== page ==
Europe's New Racism: Causes, Manifestations, and Solutions

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REFUGEE AND ASYLUM POLICY
INFLUENCED BY EUROPEANISATION

Gudrun Hentges

Immediately after the end of World War II, the Allies assumed that the fate of the future Europe primarily depended upon the solution of the refugee problem. In 1946, on the initiative of the United Nations, an international refugee organisation was founded that was meant to take on the fate of the refugees – the millions of ‘displaced persons’ (DPs) – furthermore, a commission was entrusted with the task of drawing up an agreement on the status of refugees – a treaty text that was to be signed in 1951 as the Geneva Convention on Refugees (GCR).1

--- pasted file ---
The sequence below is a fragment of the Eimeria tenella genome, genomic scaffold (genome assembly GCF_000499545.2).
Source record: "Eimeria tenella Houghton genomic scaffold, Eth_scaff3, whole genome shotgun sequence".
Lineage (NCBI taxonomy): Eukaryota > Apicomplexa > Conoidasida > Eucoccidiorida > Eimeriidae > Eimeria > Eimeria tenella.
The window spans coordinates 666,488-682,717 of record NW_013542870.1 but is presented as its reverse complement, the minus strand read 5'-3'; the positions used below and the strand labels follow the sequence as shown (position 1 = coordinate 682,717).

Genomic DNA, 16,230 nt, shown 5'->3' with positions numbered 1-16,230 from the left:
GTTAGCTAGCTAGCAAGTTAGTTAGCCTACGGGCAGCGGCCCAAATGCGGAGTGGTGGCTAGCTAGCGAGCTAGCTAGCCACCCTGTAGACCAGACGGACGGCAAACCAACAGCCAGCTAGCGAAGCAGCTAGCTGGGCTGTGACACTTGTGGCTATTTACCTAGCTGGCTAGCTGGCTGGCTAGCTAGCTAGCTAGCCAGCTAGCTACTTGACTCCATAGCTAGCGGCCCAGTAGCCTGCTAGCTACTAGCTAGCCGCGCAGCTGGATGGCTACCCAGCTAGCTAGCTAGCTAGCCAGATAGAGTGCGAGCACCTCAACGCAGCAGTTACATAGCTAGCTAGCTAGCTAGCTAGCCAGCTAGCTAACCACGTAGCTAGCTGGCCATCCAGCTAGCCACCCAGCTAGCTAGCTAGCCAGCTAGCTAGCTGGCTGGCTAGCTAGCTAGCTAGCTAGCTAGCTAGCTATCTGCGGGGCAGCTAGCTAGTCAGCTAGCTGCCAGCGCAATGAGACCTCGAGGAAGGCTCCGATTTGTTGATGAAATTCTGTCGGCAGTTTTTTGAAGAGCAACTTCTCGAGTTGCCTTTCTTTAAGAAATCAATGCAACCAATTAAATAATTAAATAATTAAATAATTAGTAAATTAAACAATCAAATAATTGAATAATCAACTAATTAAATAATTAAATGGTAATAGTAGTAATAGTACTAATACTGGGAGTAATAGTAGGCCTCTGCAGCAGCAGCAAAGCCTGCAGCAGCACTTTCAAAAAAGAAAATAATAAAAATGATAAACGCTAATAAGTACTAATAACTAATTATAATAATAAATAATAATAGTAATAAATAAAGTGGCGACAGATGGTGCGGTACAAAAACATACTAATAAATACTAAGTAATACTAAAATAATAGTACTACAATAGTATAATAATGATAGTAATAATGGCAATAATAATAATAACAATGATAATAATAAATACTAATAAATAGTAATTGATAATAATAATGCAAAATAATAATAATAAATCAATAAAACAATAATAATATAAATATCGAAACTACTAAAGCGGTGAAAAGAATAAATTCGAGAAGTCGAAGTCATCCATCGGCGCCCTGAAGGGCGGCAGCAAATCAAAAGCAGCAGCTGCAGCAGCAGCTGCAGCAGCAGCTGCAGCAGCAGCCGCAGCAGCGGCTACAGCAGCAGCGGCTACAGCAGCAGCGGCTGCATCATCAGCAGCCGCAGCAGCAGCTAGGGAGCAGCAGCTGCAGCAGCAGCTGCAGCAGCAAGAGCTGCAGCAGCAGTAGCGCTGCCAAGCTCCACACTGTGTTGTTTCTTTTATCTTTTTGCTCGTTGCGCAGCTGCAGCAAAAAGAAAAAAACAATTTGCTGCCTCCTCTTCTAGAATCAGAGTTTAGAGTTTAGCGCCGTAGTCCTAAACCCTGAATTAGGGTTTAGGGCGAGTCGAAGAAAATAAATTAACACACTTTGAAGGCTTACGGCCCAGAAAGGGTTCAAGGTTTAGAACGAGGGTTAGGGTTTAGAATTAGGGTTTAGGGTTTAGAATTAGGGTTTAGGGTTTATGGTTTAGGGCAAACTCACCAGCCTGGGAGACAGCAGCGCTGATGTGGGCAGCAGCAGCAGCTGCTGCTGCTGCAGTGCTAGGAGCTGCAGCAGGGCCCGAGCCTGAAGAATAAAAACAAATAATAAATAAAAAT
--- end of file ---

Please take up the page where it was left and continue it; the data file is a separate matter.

The central controversy that crystallised, between the British and US American Allies on the one hand, and the Soviets on the other hand, turned on the question of which groups of people were to be considered refugees and so handled correspondingly: the victims of National Socialist rule alone, or also – according to the plea of the Anglo-Saxons – people from the socialist state system as well – ‘political dissidents’ in the eyes of the British and Americans, ‘traitors’ and ‘collaborators’ according to the USSR.

The result of these debates was finally a differentiated listing of the legitimate groups of people: ‘Victims of National Socialism, political dissidents, German and Austrian Jews, orphans and finally all who must fear persecution’.2 Excluded from the definition of refugees were North African Jews, Turks expelled from Bulgaria in 1950, two million Asian refugees and those DPs who could be repatriated within Europe. With the introduction of the concept of collaboration in 1946, the

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